We all have seen the devastation that the American territory of Puerto Rico is facing in the wake of Hurricane Maria. Roughly 85 percent of the island is without electricity, 40 percent of residents are without running water and areas with access to medical and other critical services are few and far between. Many public facilities, towns and homes that were most affected will probably have to be abandoned.
Like many of the 700,000 Puerto Rican New Yorkers, this crisis is personal for the two of us. We both grew up visiting family members in Aguadilla, Mayaguez and Isabela. Now, weeks since the hurricane hit, we still haven’t heard their voices.
It made us sick when we saw President Donald Trump’s tweets about Puerto Rico’s debt issues, criticism towards a local mayor and threats to pull FEMA officials off the island, instead of fighting to bring more help to 3.4 million stranded United States citizens. The way Trump has barely acknowledged the severity of the issues and the crisis that has overwhelmed the island, you wouldn’t believe that he’s actually visited and seen the damage himself. Maybe it’s because Trump has never had to deal with real adversity in his life. He grew up in New York City surrounded by privilege that devalued inclusivity and appreciation of this city’s multifaceted culture. In fact, his discriminatory treatment of minorities in his New York City housing developments have been well chronicled. Trump continues to surround himself with family members, sycophants and far-right advisors instead of embracing counsel from Republicans with a diverse set of life experiences, or at least some who have compassion for Americans in distress.
Even worse, by continuing to disregard the millions of residents in Puerto Rico, Trump gives cover to those who deliberately ignore this humanitarian crisis. Donations to help the victims of Maria are falling hundreds of millions of dollars behind donations to the victims of Hurricanes Harvey and Irma. Over 70,000 federal personnel and National Guard members were deployed in Texas and Florida. The number deployed in Puerto Rico? Just over 10,000. And Congress, despite pressure for support from long-term members, has still not passed a relief bill to help victims of Maria similar to the $15 billion bill they passed for areas impacted by Harvey. Instead Puerto Rico may have to settle for a $4.9 billion loan that Trump supports, which just continues the cycle of neglect and debt that Puerto Rico has been in for decades.
Meanwhile, thousands are still fighting to survive, and many more are now being forced to leave the island they love for the mainland. And even without power and regular media updates, the sad reality is that Trump and the federal government’s treatment of Puerto Rico have cut the island off from the world far more than any ocean has.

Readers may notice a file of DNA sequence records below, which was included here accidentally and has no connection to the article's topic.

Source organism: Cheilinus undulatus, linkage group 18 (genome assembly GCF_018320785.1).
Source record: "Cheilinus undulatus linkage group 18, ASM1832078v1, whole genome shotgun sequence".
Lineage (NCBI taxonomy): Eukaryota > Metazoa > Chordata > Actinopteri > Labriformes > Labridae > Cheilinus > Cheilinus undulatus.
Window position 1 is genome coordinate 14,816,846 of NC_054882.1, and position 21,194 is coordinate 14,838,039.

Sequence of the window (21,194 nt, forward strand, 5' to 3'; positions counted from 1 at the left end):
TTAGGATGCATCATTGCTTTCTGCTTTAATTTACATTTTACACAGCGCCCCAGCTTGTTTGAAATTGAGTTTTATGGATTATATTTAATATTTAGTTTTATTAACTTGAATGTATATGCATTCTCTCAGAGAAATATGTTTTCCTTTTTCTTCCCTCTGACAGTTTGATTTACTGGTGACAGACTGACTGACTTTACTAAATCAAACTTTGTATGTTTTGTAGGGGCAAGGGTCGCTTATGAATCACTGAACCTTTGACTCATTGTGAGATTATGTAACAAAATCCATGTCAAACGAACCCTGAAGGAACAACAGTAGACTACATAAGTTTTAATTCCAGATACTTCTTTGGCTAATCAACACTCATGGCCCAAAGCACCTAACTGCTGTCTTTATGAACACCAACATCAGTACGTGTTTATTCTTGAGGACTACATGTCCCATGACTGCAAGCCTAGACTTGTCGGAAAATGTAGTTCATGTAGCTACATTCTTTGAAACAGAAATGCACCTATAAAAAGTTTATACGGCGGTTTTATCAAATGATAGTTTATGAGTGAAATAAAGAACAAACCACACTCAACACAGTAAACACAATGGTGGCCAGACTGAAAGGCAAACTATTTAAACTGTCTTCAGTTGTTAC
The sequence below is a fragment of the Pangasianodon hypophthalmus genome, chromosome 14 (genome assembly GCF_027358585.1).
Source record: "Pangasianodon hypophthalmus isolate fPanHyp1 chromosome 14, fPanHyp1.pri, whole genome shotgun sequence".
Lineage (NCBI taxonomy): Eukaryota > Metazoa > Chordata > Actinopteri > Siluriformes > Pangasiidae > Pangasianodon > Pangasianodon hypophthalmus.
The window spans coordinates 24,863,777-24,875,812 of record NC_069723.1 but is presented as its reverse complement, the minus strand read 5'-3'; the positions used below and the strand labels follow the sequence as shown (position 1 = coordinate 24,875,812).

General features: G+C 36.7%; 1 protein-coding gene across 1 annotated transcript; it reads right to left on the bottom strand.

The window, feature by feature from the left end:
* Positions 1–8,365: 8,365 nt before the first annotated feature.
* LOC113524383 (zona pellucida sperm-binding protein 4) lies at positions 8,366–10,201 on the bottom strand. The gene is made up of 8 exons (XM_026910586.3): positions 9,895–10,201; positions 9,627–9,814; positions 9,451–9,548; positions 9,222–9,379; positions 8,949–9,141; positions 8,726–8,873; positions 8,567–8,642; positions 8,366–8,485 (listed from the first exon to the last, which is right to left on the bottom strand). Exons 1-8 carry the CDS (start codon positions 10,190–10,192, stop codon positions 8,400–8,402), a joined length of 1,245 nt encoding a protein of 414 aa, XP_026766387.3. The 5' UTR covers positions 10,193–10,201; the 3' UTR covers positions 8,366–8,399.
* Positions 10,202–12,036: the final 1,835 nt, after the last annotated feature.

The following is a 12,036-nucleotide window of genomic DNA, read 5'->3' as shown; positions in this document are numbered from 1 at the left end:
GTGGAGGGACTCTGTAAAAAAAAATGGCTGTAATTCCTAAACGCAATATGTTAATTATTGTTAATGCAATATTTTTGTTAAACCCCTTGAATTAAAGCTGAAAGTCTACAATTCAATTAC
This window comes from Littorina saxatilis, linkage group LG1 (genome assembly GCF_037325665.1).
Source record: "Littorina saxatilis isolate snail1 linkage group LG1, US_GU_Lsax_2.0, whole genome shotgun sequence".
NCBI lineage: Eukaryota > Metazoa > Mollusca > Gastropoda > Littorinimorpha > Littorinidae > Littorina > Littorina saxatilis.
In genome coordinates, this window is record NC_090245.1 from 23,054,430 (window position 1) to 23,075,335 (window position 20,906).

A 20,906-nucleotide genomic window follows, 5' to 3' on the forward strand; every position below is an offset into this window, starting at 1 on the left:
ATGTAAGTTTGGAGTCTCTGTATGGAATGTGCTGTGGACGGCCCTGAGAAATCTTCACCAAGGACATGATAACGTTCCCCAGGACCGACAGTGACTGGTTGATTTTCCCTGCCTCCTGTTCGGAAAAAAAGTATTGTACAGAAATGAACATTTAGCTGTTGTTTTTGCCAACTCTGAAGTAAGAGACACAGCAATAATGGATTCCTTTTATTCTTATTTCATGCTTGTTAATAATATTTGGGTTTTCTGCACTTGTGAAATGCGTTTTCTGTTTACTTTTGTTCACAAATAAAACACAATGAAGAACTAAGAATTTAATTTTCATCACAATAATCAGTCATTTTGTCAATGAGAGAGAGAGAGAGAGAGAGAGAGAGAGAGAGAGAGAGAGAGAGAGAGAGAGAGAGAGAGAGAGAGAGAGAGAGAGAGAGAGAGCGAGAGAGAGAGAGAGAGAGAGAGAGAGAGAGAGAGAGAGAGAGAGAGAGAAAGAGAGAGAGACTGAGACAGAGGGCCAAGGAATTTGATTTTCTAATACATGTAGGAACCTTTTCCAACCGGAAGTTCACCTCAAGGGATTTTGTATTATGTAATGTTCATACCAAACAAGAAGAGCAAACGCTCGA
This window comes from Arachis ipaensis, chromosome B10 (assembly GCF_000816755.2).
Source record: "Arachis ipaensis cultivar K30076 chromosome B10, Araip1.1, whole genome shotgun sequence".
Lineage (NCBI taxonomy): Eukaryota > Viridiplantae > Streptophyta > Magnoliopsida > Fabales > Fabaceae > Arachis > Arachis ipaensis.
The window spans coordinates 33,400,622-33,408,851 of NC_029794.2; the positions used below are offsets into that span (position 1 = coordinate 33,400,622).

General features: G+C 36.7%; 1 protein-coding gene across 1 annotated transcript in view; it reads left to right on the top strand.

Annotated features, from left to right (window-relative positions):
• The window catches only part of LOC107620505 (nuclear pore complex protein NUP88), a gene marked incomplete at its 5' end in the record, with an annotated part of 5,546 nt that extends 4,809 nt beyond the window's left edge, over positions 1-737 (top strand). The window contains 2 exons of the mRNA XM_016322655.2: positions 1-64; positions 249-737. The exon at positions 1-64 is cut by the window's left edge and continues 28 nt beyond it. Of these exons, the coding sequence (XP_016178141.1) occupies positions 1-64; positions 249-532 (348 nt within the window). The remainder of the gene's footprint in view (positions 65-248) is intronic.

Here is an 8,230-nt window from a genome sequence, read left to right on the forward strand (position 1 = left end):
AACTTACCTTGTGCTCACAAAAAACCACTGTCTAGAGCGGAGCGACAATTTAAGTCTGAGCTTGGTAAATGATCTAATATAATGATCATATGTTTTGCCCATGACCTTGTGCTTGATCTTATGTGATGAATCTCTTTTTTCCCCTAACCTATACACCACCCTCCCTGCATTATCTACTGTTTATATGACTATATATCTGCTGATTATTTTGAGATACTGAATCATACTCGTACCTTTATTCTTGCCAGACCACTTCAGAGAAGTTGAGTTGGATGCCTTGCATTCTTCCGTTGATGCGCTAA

Roughly 85 percent of the island's food is shipped in from the U.S. mainland, and 80 percent of the island's crops were destroyed by the one-two punch of Hurricanes Irma and Maria. It took Trump 10 days after the hurricane's landfall to temporarily waive the Jones Act, which requires that all goods transported by water between U.S. ports be carried on American-owned and operated ships, and he hasn’t renewed the waiver since its expiration on October 7. This decision is simply one of the most callous and shameful actions any president has made in a time of disaster.
If Trump does decide to rediscover his humanity, he can first look to the response from strong allies of Puerto Rico like New York state that are making a difference by working with and supporting island officials instead of flailing at them on Twitter. Trump must extend the Jones Act waiver for at least six to 12 months so that distribution of humanitarian aid and other important items can be accomplished, and push for a long-term repeal of the law. Trump should also pressure Congress to finally approve a relief package and provide a military response commensurate with the huge need on the island.
This crisis, which is far from over, has shown that now is also time to implement a long-term plan to correct Puerto Rico’s second-class status in our country and rebuild its infrastructure, education system and economy. If Trump wants to really make America great again, he should acknowledge the millions of Americans that live in Puerto Rico and get them real help.
Rosie Mendez represents New York City Council’s District 2 in Lower Manhattan. Carlina Rivera is the Democratic nominee to replace Mendez, who is term-limited, for District 2.
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